- Use a blue cloth to run from the communion table all the way down the center aisle and out of the worship space: It may require extra care and attention by the ushers so that people do not trip on the fabric. The effect is stunning, though -- a river running through the sanctuary.
- Penobscot River in Maine: Share the example of the Penobscot, a river whose dams have been removed in recent years and the resulting abundance of fish species that have returned to the river, including salmon.
- Abandoned lot in the Bronx turned into a garden: Teens worked to clean up a lot that had been trashed, then the community turned it into a lush garden space.
If we can't see tangible signs of hope, we will all give into despair, said Lundblad. Other possible images for this week -- focus on an accessible world, one in which people in wheelchairs or with other disabilities can be full participants in public life and in public spaces. (See Nancy Mairs' 1996 book, Waist-high in the world: A life among the nondisabled)
Advent 4: A virgin shall conceive and bear a son (Isaiah 7:10-16)
The guiding image for this week could be a baby crib in front of the altar. Lundblad encouraged preachers to be mindful that there are people for whom the image of waiting for a child is very difficult.
The image of preparing for a child in the days before its birth is powerfully tangible. What does it mean that God gives us the sign of a child? The Gospel of Matthew repeats the Isaiah text, showing us that the Bible is a living Word being carried forward across the generations.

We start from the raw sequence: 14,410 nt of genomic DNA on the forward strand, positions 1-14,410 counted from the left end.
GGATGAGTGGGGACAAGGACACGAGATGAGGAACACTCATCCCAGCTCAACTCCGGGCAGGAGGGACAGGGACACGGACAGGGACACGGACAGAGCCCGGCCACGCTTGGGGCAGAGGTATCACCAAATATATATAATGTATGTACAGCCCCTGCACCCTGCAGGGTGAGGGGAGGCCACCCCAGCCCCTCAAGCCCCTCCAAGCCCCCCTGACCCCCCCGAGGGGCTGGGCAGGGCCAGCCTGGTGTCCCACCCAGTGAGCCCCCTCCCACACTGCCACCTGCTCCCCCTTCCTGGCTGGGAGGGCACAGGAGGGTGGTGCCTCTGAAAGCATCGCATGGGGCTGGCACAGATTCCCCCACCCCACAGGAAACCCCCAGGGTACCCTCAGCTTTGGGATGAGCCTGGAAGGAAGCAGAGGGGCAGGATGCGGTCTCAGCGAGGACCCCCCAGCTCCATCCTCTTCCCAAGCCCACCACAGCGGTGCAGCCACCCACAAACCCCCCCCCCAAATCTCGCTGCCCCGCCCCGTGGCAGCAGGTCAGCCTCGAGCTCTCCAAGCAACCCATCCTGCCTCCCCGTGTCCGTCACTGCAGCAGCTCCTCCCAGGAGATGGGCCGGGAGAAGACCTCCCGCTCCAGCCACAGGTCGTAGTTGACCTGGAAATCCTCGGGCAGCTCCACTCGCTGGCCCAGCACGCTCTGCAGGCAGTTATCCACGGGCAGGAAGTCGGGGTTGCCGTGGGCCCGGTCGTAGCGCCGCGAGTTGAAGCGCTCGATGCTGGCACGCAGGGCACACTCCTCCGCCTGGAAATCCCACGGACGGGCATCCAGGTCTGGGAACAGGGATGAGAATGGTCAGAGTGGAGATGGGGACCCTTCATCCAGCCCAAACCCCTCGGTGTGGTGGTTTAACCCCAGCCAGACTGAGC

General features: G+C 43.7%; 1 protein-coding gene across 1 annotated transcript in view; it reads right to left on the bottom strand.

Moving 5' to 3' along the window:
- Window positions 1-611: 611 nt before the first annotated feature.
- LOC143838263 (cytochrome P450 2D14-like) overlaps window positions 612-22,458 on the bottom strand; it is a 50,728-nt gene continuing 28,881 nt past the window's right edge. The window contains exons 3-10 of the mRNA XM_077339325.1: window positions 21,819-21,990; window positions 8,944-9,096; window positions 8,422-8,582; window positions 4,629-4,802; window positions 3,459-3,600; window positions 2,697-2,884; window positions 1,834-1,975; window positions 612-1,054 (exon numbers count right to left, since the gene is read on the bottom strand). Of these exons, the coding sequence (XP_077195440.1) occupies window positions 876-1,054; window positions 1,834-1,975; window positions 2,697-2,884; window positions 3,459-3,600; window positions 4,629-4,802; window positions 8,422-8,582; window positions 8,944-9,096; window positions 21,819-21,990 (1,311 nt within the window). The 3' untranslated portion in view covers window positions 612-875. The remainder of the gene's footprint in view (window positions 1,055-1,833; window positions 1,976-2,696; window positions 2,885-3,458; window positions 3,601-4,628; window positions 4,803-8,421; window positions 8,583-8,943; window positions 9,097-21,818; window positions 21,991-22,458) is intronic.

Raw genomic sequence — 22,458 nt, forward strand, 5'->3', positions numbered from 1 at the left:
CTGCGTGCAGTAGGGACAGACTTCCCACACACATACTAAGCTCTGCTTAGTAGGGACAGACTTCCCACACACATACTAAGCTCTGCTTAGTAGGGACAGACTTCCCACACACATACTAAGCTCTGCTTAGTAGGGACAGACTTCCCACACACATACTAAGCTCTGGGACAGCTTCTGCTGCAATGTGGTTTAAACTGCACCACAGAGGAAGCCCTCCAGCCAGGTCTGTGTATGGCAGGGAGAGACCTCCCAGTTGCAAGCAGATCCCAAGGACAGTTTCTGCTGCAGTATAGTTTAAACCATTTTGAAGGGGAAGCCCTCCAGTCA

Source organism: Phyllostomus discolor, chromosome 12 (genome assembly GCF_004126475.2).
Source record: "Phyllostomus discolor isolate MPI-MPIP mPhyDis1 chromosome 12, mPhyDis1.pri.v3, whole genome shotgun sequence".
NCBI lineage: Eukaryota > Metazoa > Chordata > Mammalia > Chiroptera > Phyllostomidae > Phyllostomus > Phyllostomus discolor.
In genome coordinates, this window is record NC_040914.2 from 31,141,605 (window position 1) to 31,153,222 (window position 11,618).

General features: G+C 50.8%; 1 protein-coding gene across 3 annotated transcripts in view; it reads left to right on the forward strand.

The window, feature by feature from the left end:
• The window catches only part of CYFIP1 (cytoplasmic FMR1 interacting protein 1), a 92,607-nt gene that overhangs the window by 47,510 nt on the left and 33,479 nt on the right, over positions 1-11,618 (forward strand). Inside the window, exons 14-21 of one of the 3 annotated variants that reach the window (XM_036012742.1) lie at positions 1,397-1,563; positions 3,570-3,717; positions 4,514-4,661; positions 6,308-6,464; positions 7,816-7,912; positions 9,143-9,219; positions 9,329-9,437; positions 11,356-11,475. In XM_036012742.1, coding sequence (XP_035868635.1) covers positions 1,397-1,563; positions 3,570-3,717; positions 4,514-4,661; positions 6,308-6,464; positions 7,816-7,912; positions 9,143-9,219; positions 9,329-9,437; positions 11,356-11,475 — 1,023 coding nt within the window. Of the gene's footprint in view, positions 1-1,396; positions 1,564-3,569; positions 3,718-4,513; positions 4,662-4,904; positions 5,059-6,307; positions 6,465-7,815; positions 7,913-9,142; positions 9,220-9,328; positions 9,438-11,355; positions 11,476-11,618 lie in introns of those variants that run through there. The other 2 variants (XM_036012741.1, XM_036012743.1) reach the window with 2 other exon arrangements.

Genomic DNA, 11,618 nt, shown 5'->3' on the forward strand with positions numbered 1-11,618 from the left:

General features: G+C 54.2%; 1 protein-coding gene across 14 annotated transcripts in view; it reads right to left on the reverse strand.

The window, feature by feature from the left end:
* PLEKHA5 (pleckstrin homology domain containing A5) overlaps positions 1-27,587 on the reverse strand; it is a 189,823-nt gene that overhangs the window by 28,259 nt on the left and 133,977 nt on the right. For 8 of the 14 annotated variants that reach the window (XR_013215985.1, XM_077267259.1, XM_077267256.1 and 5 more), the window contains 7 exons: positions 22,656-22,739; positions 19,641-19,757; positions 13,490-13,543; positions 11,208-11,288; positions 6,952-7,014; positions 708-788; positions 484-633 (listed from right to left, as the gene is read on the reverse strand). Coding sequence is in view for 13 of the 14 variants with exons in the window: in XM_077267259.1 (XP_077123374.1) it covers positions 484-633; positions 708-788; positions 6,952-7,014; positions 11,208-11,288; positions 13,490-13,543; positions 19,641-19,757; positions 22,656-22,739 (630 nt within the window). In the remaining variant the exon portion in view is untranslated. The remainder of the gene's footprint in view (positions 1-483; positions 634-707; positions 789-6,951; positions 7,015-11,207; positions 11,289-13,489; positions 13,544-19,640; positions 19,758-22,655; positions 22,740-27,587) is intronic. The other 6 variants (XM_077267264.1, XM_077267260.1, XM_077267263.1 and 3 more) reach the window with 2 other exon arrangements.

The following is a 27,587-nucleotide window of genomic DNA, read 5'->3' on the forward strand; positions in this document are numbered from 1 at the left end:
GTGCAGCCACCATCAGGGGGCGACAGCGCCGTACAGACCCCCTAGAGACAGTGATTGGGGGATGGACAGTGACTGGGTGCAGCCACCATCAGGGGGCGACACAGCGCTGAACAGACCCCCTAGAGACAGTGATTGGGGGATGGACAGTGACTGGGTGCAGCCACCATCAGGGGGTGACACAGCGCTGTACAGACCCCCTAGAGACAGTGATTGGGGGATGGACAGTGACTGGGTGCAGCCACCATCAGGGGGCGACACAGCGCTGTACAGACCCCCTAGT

Hymns are powerful image-bearers as well
Lundblad concluded by stating that hymns can shape our imagination of Scripture as much as images, and they can carry the images forward that are used in preaching. With deference to the O Antiphons, she proposed new words to the Advent hymn, O Come, O Come, Immanuel. The presentation ended with a singing of this revised version of the hymn:
O Come, O Come, Immanuel
O come, O come, Immanuel
And bless each place your people dwell.
Melt ev'ry weapon crafted for war,
bring peace upon the earth forever more.
Rejoice, rejoice! Take heart and do not fear,
God's chosen one, Immanuel, draws near.
O come, green shoot of Jesse, free
Your people from despair and apathy;
Forge justice for the poor and the meek,
Grant safety for the young ones and the weak. Refrain
O come now, living water, pour your grace,
And bring new life to ev'ry withered place;
Speak comfort to each trembling heart:
"Be strong! Fear not, for I will ne'er depart." Refrain
O come, dear child of Mary, come,
God's Word made flesh within our earthly home;
Love stir within the womb of night,
Revenge and hatred put to flight. Refrain
The above verses correspond to the Isaiah readings for Advent, Year A of the Revised Common Lectionary. Revised text by Barbara K. Lundblad. Free for use in congregations with attribution.
Links in this article provided by author, not by Barbara Lundblad.